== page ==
Unspecified form of Elf (formerly)
Variable - generally around 191cm
Nicknames & Titles:
The Crimson Sovereign
"Gender. Race. Religion. Aristocracy. All full of fabricated importance. The world is what you make of it - seizing every opportunity is the only thing that should ever matter."
Onvyr Tradan, oft nicknamed the Crimson Sovereign and Scourge of the Black Sea, is the first and current Lord of Rauys Hulms, as well as its founder. He is credited with driving the Khazar from all Crimean territories, along with the creation of the widely feared Classis Sanguineus - a powerful raider-navy, granting the Isle a significant share of military influence over the entirety of the Black Sea.
Tradan's history may be traced back to his arrival in the city of Korsun, but no further. He came to shore aboard an unusual ship, and from unspecified locales in the East. His providence prior to this point is a mystery, and one he has not deigned to share. He drew quite a bit of attention from the beginning - his skin was pallid and greyish, and his manner of speech unusual. He dressed oddly, too - generally concealing his face using a heavy hood, and draping himself in expansive black garments. He asked around, for the first day or two. Conversed with the locals, took in the lay of the land. On the third day, he made his way into the city's upper districts, and directly into the babaghuq's residence.
The guards did not see him arrive - he was simply there, one moment, intruding on an audience with the local tudun. The two rulers were baffled at the stranger's sudden appearance. But he was quick to introduce himself - a wandering scholar, he was. One who sought insight into the heart of man, into the very spirits that drive innovation, evolution, progress. And before either man could react, he drew a sword. A heavy, cutlass-like thing, its blade harboring a blackness that put the starless night to shame. Gesturing at the babaghuq, he challenged him to a duel. A test of merit, he chided. Of motivation, and right of rule. The so-called father of the city grew pale, and called for the guards. He was a man of words, of promises. Action came to him with difficulty, and combat was a foreign entity altogether. But the tudun drew his scimitar, and stepped towards the intruder. His authority had been challenged, and he would not sit idly by - commanding the guards to stand down, he accepted the call to arms.
And so they clashed, amidst coloured tiles and silken curtains. The tudun was a practiced swordsman, a veteran whose skills had been honed by many a military campaign. And yet the stranger was almost inhuman in his movements - of blinding speed and unbelievable strength, he manipulated the hefty cutlass as if it were a breadknife. Two curved blades collided. One retreated warily, waved back with a suddenly unsteady hand. The other darted around, and struck with vicious abandon. The tiles were streaked with blood, and the tudun fell.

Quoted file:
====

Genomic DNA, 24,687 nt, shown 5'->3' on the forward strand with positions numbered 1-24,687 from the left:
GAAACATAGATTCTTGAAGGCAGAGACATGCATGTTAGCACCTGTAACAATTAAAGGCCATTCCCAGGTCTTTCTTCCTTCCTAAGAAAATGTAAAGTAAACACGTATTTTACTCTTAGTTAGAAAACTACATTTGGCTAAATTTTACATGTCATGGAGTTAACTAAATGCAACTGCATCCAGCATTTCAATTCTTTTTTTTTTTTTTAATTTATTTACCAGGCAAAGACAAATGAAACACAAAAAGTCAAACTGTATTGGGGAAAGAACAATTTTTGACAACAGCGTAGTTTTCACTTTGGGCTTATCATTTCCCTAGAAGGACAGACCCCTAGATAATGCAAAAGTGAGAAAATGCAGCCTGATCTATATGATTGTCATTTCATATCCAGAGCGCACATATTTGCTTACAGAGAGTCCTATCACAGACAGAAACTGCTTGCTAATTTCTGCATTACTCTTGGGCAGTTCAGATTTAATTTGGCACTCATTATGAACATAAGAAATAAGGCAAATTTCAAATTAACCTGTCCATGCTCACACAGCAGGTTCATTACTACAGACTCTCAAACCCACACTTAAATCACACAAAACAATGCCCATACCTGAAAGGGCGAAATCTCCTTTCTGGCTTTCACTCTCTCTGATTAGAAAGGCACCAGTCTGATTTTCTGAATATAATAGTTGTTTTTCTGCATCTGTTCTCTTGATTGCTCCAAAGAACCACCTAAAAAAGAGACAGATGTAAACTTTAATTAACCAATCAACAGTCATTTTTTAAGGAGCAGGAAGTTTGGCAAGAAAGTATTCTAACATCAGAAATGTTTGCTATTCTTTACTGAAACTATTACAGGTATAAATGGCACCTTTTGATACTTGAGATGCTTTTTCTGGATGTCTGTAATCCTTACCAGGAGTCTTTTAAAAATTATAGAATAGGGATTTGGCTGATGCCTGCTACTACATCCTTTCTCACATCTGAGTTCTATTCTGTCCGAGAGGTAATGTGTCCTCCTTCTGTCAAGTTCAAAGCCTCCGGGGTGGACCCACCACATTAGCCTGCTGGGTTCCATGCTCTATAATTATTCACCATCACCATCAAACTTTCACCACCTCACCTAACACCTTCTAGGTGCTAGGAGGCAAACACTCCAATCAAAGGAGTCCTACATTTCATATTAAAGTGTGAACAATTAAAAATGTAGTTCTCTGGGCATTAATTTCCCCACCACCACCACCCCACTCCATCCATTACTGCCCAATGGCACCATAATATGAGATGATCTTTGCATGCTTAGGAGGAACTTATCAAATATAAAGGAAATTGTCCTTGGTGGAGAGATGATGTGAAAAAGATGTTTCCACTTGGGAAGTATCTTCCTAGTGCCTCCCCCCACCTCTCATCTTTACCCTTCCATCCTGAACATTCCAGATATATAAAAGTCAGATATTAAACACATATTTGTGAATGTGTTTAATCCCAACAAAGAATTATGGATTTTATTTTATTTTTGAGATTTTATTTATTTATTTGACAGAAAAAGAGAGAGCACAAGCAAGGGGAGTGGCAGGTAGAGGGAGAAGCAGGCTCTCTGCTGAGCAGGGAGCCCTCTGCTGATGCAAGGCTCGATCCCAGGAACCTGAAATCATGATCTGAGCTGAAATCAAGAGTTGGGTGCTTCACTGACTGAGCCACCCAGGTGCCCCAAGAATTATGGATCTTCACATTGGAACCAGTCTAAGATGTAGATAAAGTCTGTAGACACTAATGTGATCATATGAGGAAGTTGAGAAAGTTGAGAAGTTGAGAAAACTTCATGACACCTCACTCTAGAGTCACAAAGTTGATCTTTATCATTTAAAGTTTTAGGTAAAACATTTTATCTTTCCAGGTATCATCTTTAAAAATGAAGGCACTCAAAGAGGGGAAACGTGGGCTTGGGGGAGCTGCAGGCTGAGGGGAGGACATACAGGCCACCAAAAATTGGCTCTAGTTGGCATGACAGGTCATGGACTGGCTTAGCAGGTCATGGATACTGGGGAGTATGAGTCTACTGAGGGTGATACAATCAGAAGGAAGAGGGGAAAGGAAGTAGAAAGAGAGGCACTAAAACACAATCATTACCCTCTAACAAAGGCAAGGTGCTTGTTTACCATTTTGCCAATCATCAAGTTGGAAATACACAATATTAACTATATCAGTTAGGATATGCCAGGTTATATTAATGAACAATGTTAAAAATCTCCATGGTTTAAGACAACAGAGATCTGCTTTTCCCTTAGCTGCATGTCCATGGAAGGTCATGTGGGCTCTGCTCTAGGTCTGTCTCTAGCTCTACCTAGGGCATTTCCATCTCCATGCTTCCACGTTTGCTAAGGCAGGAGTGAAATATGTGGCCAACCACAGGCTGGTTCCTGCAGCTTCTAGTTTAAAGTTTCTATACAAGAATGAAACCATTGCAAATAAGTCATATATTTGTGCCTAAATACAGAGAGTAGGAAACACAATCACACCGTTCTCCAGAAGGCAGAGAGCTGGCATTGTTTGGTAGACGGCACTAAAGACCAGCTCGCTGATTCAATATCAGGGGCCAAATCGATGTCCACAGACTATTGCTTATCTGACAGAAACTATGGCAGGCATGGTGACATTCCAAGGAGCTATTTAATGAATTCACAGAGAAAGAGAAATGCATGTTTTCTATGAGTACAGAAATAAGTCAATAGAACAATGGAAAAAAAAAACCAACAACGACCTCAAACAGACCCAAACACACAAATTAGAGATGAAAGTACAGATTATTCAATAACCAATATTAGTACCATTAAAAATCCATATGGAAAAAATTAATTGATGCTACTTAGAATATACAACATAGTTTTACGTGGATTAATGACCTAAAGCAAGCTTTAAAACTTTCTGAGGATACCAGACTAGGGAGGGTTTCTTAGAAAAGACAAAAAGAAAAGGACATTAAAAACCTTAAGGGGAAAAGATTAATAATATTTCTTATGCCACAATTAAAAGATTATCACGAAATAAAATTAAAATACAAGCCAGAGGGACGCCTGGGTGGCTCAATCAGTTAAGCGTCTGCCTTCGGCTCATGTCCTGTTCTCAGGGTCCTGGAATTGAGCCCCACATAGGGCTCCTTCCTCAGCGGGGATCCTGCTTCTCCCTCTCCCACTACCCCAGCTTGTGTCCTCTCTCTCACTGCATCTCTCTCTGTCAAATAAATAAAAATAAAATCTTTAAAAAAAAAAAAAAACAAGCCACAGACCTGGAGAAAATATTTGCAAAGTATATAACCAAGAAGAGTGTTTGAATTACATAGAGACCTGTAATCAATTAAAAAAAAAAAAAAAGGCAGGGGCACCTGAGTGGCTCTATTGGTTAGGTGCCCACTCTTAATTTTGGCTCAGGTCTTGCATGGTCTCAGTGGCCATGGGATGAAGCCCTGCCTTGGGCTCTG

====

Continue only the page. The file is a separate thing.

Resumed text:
The babaghuq paled even further, for the stranger now turned his gaze to him. Darting out of the room, he ran to the stables - with a hurried shout, he commanded his guards to attack in his stead. They were cut down one by one, far faster than the tudun had been. And the stranger walked out, blood dripping from his cutlass. The fleeing ruler had mounted a horse, hurriedly grabbed supplies - but then, in the middle of the town square, the horse seemed to freeze in place beneath him. No matter how he spurred it on, it did not shift. And as he glanced behind himself in panic, he too froze, unmoving. For a few feet behind him stood the stranger, bloodied sword at the ready. A crowd had gathered now, witnesses to the scene. A few guards idled here and there, momentarily uncertain as to what was happening. When the hooded stranger raised his sword, pointed it squarely at the babaghuq... they understood. And rushed forwards. Each fell in a single swing - it was almost mesmerizing.
And finally, the stranger approached the mortified ruler, still on his horse, and unceremoniously sank the sword into his chest. As the corpse hit the ground, and the horse finally bolted, the stranger turned to the crowd. Most were still in shock, and a few had already run off. To the rest he spoke.
Of cowards and conquerors. The oppressors and the oppressed. The Khazars, he said, had laid claim to the land. But their claim was false, unsubstantiated! Their rule was indirect, and in the men he had just cut down, its crumbling hand could be seen. Cowards and weaklings. Such an empire did not deserve to rule, and such men were a far cry from rulers. He then proclaimed a sort of prediction - of a new ruler. One who now stood before them, who had bested a score of trained soldiers before their very eyes. One who could unite the isle they stood upon into a symbol - of might, and the liberty of the strong. Who would provide no restrictions, no petty gods or teachings to restrict and oppress. Who would grant the populace freedom from conquerors forevermore. He then posed the question - who would stand by such a ruler?
Most disregarded him as a madman, a murderous psychopath. But a few took his words to heart - malcontents, firebrands... those with a grudge against the Khaganate, or perhaps with a genuine belief in his words. These men and women stepped forwards. They numbered perhaps a few dozen, but the stranger did not seem disappointed in any sense. He nodded to them, and motioned to follow. To prepare, and to equip themselves. For they had a nation to take.